Yahoo! have finally confirmed that data comprising of 400,000+ email ids and passwords was indeed taken from their servers. In a detailed note, Yahoo! revealed that an “older file from Yahoo! Contributor Network (previously Associated Content) containing approximately 400,000 Yahoo! and other company users names and passwords was stolen yesterday, July 11.” Yahoo! went on to confirm that of the entire lot of e-mail ids and passwords compromised, less than five percent of the Yahoo! accounts had valid passwords. The company has assured in the note that it is fixing the loophole that led to the breach, while also changing the passwords of the affected accounts. They are also informing companies whose user accounts may have been affected by the breach. Yahoo! has also notified its users to change their passwords regularly, and also make themselves aware of online safety tips at


Apologizes for the data breach..

Hackers belonging to a hacking collective called D33Ds Company recently managed to retrieve and subsequently dump login details of more than 400,000+ user accounts in plain text. The most worrisome bit there was that the stored passwords were completely unencrypted. It has been brought to light that the hackers used a union-based SQL injection attack to get away with the information stored in the database. A note at the end of the dump reads, “We hope that the parties responsible for managing the security of this sub-domain will take this as a wake-up call and not as a threat. There have been many security holes exploited in webservers belonging to Yahoo! Inc. that have caused far greater damage than our disclosure. Please do not take them lightly. The sub-domain and vulnerable parameters have not been posted to avoid further damage.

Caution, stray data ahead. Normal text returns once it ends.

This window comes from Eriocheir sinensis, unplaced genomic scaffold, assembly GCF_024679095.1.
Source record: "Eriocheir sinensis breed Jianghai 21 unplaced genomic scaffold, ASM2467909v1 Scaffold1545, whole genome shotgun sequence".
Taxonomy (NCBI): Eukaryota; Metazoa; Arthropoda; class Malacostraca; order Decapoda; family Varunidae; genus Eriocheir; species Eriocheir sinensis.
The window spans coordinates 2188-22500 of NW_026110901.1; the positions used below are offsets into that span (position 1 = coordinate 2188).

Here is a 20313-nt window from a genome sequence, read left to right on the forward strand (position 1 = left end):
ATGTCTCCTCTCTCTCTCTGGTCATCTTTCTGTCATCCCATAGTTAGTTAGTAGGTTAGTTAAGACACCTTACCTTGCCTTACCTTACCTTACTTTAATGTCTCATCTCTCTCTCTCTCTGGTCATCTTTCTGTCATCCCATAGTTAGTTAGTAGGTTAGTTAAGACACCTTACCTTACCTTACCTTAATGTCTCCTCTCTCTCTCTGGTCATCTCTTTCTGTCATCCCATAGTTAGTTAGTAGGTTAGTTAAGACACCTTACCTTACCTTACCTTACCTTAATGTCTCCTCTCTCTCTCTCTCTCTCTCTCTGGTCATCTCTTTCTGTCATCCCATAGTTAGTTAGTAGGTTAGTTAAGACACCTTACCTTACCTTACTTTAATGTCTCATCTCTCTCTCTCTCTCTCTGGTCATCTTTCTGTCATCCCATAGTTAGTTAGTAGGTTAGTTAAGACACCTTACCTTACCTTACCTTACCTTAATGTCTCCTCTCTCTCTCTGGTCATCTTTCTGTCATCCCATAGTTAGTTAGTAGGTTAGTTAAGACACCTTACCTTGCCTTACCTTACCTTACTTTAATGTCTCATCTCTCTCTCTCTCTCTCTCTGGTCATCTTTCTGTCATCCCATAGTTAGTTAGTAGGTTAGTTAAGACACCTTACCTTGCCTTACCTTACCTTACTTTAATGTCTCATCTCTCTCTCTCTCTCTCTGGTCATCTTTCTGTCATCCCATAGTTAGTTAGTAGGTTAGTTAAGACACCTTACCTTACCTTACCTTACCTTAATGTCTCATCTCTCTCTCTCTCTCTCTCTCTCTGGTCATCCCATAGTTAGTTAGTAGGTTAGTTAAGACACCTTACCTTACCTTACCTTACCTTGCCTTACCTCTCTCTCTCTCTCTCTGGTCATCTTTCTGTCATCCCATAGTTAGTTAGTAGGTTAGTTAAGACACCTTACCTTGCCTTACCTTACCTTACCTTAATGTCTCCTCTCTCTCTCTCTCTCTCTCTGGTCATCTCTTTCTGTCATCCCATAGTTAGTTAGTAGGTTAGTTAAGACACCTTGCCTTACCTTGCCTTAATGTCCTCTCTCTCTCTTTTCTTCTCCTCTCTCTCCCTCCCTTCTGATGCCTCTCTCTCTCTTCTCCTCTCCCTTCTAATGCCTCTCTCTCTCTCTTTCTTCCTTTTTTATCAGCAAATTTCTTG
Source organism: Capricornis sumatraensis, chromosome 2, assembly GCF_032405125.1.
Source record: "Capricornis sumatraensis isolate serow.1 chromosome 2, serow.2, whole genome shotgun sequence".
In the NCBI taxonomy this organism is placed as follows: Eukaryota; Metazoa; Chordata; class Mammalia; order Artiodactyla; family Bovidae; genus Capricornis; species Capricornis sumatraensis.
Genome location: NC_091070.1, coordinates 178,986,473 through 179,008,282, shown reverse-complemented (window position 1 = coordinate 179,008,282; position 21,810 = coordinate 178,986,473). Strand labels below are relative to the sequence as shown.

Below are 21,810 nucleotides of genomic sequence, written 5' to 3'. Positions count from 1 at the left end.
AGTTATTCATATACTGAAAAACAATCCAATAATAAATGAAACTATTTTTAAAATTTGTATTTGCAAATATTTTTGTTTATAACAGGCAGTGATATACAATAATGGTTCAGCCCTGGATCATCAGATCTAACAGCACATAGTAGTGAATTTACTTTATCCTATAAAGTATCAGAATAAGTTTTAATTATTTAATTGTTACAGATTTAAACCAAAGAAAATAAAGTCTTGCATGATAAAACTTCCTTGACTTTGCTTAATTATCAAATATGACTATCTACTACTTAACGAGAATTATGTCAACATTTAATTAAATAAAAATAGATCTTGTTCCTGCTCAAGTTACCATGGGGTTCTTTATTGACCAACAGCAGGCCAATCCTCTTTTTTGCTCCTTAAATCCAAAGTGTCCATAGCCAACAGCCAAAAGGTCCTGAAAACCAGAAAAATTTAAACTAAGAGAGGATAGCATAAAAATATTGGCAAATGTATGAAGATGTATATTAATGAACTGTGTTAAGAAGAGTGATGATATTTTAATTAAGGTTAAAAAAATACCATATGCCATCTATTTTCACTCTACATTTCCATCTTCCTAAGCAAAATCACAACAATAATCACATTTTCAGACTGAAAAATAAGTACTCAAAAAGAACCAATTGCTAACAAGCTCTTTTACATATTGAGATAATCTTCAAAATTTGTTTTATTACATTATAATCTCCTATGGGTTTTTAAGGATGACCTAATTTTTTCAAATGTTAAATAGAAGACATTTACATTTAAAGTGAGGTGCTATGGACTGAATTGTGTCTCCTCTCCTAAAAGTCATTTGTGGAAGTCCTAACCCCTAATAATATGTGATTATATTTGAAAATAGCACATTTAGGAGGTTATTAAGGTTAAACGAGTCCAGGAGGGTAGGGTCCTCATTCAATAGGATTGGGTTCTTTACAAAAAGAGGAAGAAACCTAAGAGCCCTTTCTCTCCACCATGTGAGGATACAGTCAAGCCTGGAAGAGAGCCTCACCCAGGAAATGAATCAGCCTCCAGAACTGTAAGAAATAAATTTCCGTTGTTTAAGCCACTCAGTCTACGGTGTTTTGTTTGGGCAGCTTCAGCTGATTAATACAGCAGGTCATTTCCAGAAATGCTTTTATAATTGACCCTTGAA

A post on TrustedSec pertaining to the incident read, “The passwords contained a wide variety of e-mail addresses including those from,,, and much more.” Interestingly, the post adds that the affected website is a sub-domain of, and that the compromised server may be Yahoo! Voice a.k.a Associated Content. “The affected website was only named as a sub-domain of However, digging through and searching for the hostname, the attacker forgot to remove the hostname “” (credit to Mubix for the hostname find),” Trustedsec wrote. 

Security breach, such as the case in point or the LinkedIn database leak, is emerging as a worrying trend. LinkedIn recently suffered a data breach where passwords of some of the social network's members were compromised. At the time of the incident, LinkedIn engineer Vicente Silveira confirmed on the website's blog that some passwords were “compromised”. “We are continuing to investigate this situation,” he said.

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